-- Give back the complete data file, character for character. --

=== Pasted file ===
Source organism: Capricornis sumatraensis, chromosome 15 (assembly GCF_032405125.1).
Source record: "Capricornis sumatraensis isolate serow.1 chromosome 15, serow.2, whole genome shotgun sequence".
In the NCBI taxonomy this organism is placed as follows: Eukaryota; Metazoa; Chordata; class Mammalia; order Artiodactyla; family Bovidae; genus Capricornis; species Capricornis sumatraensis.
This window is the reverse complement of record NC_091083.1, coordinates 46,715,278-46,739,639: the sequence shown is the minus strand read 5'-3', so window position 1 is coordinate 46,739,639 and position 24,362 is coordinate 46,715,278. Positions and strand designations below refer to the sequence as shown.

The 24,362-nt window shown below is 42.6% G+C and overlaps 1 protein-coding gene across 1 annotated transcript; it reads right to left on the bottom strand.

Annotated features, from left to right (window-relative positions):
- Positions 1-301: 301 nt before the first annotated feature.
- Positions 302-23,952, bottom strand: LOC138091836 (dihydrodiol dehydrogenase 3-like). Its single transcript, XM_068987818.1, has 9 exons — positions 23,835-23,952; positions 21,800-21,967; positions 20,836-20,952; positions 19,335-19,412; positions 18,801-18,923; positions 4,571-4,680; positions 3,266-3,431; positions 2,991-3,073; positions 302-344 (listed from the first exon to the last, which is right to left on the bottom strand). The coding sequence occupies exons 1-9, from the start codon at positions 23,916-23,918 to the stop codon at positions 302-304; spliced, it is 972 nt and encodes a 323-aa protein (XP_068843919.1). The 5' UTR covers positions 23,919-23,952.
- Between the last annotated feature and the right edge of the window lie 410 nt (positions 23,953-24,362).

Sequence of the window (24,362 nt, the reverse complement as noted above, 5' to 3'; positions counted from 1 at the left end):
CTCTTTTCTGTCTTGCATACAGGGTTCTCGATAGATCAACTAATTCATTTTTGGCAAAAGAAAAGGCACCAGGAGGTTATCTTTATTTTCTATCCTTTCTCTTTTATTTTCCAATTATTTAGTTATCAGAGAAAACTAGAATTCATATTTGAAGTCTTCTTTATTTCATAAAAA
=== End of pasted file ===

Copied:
Source organism: Capricornis sumatraensis, chromosome 15 (assembly GCF_032405125.1).
Source record: "Capricornis sumatraensis isolate serow.1 chromosome 15, serow.2, whole genome shotgun sequence".
In the NCBI taxonomy this organism is placed as follows: Eukaryota; Metazoa; Chordata; class Mammalia; order Artiodactyla; family Bovidae; genus Capricornis; species Capricornis sumatraensis.
This window is the reverse complement of record NC_091083.1, coordinates 46,715,278-46,739,639: the sequence shown is the minus strand read 5'-3', so window position 1 is coordinate 46,739,639 and position 24,362 is coordinate 46,715,278. Positions and strand designations below refer to the sequence as shown.

The 24,362-nt window shown below is 42.6% G+C and overlaps 1 protein-coding gene across 1 annotated transcript; it reads right to left on the bottom strand.

Annotated features, from left to right (window-relative positions):
- Positions 1-301: 301 nt before the first annotated feature.
- Positions 302-23,952, bottom strand: LOC138091836 (dihydrodiol dehydrogenase 3-like). Its single transcript, XM_068987818.1, has 9 exons — positions 23,835-23,952; positions 21,800-21,967; positions 20,836-20,952; positions 19,335-19,412; positions 18,801-18,923; positions 4,571-4,680; positions 3,266-3,431; positions 2,991-3,073; positions 302-344 (listed from the first exon to the last, which is right to left on the bottom strand). The coding sequence occupies exons 1-9, from the start codon at positions 23,916-23,918 to the stop codon at positions 302-304; spliced, it is 972 nt and encodes a 323-aa protein (XP_068843919.1). The 5' UTR covers positions 23,919-23,952.
- Between the last annotated feature and the right edge of the window lie 410 nt (positions 23,953-24,362).

Sequence of the window (24,362 nt, the reverse complement as noted above, 5' to 3'; positions counted from 1 at the left end):
CTCTTTTCTGTCTTGCATACAGGGTTCTCGATAGATCAACTAATTCATTTTTGGCAAAAGAAAAGGCACCAGGAGGTTATCTTTATTTTCTATCCTTTCTCTTTTATTTTCCAATTATTTAGTTATCAGAGAAAACTAGAATTCATATTTGAAGTCTTCTTTATTTCATAAAAA